The Bliss of Automating my Server Setup

I have a VPS, on which a few of my side-projects are hosted. Recently, I had to set it up a few times, because I made it unusable (please don’t ask me how, it was really stupid).

Every time this happened, it took me hours to set it up again. Granted, I don’t know much about maintaining a server, and you can probably do it a lot faster than me, but you can never be faster than a script. So, after the second time, I finally decided it is time to automate that process.


I’m hosting ElasticSearch and a few .Net Core applications. They are all accessible via an nginx reverse proxy.
Additionally, there are a few cronjobs.

While writing the script, I decided to add Docker support to all my .Net Core applications, so there is one less thing needing to be installed.
This is extremely easy btw, just right-click -> Add Docker support -> Done. But I digress.

The script should

  • install Docker, docker-compose and nginx
  • pull all Docker images
  • copy the nginx and ElasticSearch configuration files to the right locations
  • add cronjobs
  • start all applications
  • configure the server so that after rebooting the applications start automatically
  • install other applications that I like (e.g. htop)

The Script

Writing the script was simple, quite a lot simpler than I thought it would be. It was basically copy&pasting the commands from the vendor websites and using the Docker CLI, which is extremely well documented.


I did have some minor difficulties with specific software though, which are described in the following 2 sections.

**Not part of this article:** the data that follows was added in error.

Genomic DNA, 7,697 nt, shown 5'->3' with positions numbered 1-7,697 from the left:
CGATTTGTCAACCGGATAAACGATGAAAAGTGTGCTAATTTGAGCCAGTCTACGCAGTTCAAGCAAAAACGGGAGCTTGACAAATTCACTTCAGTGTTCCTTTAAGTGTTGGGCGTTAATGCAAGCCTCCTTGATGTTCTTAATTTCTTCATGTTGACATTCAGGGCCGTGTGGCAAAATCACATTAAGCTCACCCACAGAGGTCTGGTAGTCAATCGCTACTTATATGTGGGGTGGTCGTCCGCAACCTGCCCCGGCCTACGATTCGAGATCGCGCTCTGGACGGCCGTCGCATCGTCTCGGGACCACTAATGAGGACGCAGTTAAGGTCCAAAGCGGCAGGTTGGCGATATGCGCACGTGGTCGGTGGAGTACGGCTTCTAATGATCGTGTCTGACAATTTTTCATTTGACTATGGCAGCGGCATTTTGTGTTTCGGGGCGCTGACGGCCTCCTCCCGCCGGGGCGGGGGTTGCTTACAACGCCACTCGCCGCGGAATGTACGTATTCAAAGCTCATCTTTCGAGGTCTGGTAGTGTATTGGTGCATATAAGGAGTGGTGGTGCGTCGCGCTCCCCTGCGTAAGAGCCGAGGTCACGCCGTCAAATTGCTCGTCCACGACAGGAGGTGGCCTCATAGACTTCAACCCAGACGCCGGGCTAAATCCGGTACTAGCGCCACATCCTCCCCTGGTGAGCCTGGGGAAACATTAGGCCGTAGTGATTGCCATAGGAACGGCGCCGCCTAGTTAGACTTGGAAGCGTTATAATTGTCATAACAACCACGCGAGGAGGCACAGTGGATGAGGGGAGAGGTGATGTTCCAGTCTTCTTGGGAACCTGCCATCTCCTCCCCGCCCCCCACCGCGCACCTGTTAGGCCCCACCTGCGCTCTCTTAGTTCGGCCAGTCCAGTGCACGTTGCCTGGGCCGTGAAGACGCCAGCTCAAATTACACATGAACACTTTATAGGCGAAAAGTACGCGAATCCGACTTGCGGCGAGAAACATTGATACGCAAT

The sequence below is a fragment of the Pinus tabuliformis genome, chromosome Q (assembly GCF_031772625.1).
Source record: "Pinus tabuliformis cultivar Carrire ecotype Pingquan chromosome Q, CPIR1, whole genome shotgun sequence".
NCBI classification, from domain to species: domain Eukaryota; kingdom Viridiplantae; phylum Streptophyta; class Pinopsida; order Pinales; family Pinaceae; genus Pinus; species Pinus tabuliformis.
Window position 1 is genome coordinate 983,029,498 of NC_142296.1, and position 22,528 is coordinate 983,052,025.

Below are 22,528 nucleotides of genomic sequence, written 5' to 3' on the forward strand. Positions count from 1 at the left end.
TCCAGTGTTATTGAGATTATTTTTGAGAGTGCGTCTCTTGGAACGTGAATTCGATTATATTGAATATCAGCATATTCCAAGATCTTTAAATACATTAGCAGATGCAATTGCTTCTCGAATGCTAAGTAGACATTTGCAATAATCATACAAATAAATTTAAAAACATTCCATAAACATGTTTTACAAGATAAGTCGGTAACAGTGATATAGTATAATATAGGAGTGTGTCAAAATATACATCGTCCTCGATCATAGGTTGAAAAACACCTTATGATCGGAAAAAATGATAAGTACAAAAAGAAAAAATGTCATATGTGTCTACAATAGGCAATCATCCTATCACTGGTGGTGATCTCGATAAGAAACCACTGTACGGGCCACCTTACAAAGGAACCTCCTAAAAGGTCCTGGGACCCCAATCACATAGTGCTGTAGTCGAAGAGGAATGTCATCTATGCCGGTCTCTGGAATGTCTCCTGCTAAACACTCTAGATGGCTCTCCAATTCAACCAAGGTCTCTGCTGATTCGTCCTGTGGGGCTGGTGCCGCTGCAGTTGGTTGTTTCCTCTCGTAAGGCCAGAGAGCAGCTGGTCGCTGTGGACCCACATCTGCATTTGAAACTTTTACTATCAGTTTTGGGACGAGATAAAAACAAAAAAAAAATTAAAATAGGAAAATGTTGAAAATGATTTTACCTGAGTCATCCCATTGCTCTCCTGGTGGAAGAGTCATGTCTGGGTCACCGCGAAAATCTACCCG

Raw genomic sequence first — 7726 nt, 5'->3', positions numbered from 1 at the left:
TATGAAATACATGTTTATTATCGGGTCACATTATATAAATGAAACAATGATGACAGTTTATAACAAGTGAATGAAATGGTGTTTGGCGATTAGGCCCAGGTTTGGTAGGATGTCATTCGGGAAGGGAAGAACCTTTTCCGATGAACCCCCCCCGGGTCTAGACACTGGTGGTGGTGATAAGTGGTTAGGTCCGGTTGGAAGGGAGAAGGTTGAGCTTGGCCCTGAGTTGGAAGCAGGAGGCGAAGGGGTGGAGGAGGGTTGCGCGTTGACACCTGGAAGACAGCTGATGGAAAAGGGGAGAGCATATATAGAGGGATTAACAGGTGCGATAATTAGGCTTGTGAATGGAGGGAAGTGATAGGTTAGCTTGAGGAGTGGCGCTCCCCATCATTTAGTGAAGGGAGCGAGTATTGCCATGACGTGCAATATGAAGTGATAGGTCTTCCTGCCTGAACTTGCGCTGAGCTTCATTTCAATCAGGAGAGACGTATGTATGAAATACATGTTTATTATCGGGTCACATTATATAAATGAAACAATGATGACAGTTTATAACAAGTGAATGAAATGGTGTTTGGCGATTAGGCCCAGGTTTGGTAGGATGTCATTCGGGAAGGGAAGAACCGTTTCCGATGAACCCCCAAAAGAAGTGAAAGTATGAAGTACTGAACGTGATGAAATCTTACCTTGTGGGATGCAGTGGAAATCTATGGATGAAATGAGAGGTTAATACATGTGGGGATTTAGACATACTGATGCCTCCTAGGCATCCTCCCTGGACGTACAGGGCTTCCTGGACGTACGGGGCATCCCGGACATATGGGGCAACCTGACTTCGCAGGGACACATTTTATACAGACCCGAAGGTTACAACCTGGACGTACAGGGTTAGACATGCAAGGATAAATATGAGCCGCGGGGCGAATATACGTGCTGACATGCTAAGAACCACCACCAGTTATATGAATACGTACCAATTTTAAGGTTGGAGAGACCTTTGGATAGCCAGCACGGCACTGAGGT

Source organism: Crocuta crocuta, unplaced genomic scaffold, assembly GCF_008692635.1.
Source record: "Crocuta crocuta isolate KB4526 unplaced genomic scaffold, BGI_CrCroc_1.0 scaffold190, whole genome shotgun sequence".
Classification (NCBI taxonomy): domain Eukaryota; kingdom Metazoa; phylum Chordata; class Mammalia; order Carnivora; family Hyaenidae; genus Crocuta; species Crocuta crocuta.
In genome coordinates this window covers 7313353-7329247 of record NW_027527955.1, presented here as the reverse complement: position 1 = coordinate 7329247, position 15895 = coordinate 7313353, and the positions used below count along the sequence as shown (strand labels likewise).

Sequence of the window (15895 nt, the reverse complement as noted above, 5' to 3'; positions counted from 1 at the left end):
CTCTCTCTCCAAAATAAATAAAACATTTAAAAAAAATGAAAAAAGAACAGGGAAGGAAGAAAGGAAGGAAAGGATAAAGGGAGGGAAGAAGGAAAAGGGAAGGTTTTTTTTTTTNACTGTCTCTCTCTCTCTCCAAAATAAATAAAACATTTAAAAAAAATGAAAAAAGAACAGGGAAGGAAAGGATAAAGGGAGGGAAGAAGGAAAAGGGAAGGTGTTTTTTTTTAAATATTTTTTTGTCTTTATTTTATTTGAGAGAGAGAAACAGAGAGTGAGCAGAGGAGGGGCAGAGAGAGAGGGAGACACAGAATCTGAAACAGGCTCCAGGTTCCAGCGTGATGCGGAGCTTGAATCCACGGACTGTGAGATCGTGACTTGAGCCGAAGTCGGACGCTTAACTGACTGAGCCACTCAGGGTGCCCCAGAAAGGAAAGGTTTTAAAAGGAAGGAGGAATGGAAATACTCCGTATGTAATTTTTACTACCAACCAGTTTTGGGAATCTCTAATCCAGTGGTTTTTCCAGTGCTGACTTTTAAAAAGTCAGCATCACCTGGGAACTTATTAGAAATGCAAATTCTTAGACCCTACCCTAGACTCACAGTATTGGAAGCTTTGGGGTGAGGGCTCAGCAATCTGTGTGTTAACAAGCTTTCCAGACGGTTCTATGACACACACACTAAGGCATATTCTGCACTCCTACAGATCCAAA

ElasticSearch has a small fallacy. By default, the vm.max_map_count environment variable is set to 65536.
This is too low for ES, which results in out of memory exceptions. This is very confusing, if there are a few GB of free memory.
The solution is setting vm.max_map_count to at least 262144, as mentioned in the docs, which is quickly found after some googling.


Sadly, crontab does not offer a way to simply add an entry. But as expected, others had the same problem, and Stackoverflow has an easy to use solution for it.

(crontab -l 2>/dev/null; echo "@reboot nginx -c /home/ubuntu/nginx/nginx.conf") | crontab -

This also demonstrates how applications start after a server reboot. Simply with an @reboot crontab entry.


Automating the setup process has brought down the time until my server is ready from hours to minutes. And in those blissful minutes, I don’t have to do anything, just watch the script work.

Additionally, I feel much more comfortable experimenting. If something breaks, I just have to start the script.

Automation is great!

Automate all the Things

PS: If you are interested in the whole script, you can find it here, minus my credentials of course ;)